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Trypanosoma brucei brucei: effects of ferrous iron and heme on ecto-nucleoside triphosphate diphosphohydrolase activity.

Leite, Milane S; Thomaz, Rachel; Oliveira, José Henrique M; Oliveira, Pedro L; Meyer-Fernandes, José Roberto.
Exp Parasitol; 121(2): 137-43, 2009 Feb.
Artigo em Inglês | MEDLINE | ID: mdl-19027737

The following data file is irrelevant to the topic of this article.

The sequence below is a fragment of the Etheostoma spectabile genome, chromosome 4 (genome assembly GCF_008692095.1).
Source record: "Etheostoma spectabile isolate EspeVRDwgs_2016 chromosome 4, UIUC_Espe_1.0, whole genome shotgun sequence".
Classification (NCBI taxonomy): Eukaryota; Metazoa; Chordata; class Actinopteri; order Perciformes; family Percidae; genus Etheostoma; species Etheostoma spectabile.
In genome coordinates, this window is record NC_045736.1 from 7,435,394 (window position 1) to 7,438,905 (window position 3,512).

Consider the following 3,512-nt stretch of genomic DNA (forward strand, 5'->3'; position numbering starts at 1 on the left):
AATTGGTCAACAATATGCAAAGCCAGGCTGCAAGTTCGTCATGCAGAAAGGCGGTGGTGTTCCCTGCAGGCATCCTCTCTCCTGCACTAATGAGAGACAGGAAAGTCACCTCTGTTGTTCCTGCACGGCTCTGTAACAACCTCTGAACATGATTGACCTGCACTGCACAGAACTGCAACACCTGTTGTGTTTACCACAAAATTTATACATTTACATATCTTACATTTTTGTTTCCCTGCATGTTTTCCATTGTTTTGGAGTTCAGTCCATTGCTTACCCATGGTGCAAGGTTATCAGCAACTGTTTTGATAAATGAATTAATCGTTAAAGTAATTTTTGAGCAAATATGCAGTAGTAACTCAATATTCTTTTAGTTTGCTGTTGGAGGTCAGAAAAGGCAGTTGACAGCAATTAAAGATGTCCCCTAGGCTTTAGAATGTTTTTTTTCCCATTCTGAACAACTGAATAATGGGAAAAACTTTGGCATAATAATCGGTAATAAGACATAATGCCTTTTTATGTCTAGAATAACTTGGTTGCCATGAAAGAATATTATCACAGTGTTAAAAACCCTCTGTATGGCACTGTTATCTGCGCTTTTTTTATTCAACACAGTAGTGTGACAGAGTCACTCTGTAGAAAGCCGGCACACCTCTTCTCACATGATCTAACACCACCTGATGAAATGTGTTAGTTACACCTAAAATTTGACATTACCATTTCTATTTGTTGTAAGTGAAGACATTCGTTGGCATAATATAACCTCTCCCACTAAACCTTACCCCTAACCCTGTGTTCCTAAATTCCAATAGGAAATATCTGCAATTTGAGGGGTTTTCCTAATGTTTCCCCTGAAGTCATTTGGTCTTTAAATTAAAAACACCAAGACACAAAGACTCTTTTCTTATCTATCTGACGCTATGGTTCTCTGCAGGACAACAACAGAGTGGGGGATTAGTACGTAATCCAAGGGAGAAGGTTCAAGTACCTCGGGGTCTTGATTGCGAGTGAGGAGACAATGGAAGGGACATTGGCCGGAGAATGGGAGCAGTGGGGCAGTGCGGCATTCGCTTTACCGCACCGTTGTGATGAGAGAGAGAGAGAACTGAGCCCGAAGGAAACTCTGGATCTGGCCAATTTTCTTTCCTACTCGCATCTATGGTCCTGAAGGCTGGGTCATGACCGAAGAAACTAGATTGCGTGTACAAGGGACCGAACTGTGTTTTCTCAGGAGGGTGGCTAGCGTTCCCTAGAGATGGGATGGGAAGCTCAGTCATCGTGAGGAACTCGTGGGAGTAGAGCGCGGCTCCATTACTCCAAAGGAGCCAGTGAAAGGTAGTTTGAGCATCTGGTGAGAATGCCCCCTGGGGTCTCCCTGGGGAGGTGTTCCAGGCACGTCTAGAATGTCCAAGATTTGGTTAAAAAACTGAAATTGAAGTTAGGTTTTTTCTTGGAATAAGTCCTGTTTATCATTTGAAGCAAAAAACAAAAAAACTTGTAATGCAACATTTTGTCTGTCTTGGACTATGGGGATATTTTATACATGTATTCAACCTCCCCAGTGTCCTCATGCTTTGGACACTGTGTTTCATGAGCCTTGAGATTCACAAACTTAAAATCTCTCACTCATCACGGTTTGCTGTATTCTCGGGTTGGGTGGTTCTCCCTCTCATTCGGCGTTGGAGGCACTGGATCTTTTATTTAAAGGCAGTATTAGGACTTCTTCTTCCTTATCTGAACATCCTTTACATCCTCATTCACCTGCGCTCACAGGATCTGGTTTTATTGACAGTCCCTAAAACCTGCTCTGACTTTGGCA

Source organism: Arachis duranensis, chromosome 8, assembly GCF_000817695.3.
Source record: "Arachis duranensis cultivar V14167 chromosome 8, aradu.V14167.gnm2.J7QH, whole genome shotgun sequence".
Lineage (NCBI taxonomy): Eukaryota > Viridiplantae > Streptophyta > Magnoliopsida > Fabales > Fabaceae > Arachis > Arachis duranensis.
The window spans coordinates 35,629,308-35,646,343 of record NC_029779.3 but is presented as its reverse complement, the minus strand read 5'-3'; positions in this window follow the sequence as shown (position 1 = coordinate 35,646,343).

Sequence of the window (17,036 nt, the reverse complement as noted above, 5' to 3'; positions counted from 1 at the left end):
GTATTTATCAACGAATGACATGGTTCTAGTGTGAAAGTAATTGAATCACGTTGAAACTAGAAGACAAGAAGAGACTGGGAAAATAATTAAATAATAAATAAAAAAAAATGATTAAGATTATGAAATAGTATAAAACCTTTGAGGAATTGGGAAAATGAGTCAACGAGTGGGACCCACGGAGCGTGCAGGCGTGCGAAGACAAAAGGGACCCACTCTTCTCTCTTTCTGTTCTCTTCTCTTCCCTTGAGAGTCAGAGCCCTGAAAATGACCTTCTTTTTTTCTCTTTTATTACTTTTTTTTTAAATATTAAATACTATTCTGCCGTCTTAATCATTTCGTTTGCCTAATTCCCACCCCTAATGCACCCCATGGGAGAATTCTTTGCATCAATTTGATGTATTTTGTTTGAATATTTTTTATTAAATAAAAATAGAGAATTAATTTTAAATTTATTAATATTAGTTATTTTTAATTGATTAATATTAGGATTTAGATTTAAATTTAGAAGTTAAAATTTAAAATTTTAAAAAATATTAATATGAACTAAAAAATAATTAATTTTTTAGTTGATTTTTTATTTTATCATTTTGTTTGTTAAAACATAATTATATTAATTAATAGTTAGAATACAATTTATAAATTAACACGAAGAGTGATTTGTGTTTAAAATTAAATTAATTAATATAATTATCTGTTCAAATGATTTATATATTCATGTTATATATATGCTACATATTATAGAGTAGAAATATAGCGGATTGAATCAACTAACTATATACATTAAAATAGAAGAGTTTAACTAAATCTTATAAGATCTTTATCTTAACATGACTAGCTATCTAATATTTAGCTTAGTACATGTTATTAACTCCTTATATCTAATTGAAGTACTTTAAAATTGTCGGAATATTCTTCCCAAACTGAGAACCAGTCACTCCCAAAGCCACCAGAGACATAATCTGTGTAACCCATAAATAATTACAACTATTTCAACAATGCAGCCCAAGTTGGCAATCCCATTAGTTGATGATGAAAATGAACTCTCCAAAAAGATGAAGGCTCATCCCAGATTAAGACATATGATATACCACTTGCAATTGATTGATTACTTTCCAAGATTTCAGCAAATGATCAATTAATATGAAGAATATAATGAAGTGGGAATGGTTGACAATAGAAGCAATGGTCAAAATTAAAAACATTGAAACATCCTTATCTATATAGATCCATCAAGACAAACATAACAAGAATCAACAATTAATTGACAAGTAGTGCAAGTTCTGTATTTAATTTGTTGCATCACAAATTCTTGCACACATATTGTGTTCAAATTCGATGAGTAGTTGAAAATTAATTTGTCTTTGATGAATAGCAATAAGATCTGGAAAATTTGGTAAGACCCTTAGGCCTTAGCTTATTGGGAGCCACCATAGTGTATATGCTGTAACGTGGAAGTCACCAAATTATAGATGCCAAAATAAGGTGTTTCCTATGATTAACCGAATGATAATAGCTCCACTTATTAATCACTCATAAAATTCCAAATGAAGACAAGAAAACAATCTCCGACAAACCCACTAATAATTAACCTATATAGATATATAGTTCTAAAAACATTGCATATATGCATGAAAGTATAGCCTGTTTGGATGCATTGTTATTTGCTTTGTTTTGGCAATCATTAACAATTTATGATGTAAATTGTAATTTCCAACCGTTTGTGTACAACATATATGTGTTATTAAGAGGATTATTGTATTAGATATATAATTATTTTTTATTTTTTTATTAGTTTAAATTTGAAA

Trypanosoma brucei brucei is the causative agent of animal African trypanosomiasis, also called nagana. Procyclic vector form resides in the midgut of the tsetse fly, which feeds exclusively on blood. Hemoglobin digestion occurs in the midgut resulting in an intense release of free heme. In the present study we show that the magnesium-dependent ecto-nucleoside triphosphate diphosphohydrolase (E-NTPDase) activity of procyclic T. brucei brucei is inhibited by ferrous iron and heme. The inhibition of E-NTPDase activity by ferrous iron, but not by heme, was prevented by pre-incubation of cells with catalase. However, antioxidants that permeate cells, such as PEG-catalase and N-acetyl-cysteine prevented the inhibition of E-NTPDase by heme. Ferrous iron was able to induce an increase in lipid peroxidation, while heme did not. Therefore, both ferrous iron and heme can inhibit E-NTPDase activity of T. brucei brucei by means of formation of reactive oxygen species, but apparently acting through distinct mechanisms.
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